The dish on Long Island's restaurant and food scene
How safe is that restaurant food?
As Long Island restaurants come back to life, diners want to be certain that the food they’re being served is wholesome and fresh. County health departments are doing all they can to ensure just that.
Grace McGovern, a spokesman for the Suffolk County Department of Health Services, said that the department had 30 inspectors in the field, “working from dawn to dusk since Tuesday,” and visiting from 500 to 600 restaurants each day.
Inspectors determine if the restaurant lost power and, if so, for how long. They assess the food and discard any meat or fish whose temperature dipped below 41 degrees. If the inspectors visit a restaurant that is closed, they leave an “embargo notice” which requires the restaurant to call the health department before reopening. Restaurants that get the OK to reopen are issued an emergency inspection report. McGovern said that restaurants are not required to display the report, “but customers should feel free to ask to see it.” Restaurants that never lost power are not inspected.
In Nassau, said county health department spokesman Mary Ellen Laurain, environmental-response teams are evaluating all establishments that have lost power “to see if the food is fit for consumption.”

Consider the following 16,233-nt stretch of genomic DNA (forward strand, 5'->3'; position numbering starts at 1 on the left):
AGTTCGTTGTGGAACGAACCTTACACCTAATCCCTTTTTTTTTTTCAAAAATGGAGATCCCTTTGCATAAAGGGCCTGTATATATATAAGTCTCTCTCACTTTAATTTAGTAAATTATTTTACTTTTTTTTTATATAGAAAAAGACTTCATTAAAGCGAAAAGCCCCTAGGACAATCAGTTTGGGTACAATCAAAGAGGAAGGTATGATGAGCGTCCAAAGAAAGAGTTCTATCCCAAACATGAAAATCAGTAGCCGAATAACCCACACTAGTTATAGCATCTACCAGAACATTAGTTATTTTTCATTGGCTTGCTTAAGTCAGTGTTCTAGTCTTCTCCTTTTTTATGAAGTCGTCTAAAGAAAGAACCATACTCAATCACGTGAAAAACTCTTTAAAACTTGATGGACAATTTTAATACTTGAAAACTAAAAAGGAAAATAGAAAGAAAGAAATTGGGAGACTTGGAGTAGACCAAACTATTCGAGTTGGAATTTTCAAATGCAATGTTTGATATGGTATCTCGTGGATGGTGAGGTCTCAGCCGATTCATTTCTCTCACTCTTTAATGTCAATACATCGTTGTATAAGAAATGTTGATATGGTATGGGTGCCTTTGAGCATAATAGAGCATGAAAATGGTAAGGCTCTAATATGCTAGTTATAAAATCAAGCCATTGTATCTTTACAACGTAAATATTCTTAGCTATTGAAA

For restaurants that lost power, Sandy’s timing was actually pretty fortunate. “We knew the storm was coming,” said Lou Aloe, owner of Black & Blue in Huntington, “and we managed to sell most of what we had over the weekend.” At 2:30 a.m. on Monday, Aloe came back to his restaurant and iced down all the remaining meat and fish in his walk-in refrigerator. He or one of his employees showed up every four hours “to dump on more ice.” His power came back at 11 a.m. on Wednesday and within 30 minutes, a Suffolk County health inspector showed up. “She took the temperature of everything we had and if it was over 41 degrees, it went into the Dumpster.”
All in all, Aloe figures he lost less than $800 worth of food. “We try to buy on a daily basis,” he said, “and we don’t usually have that much on hand.”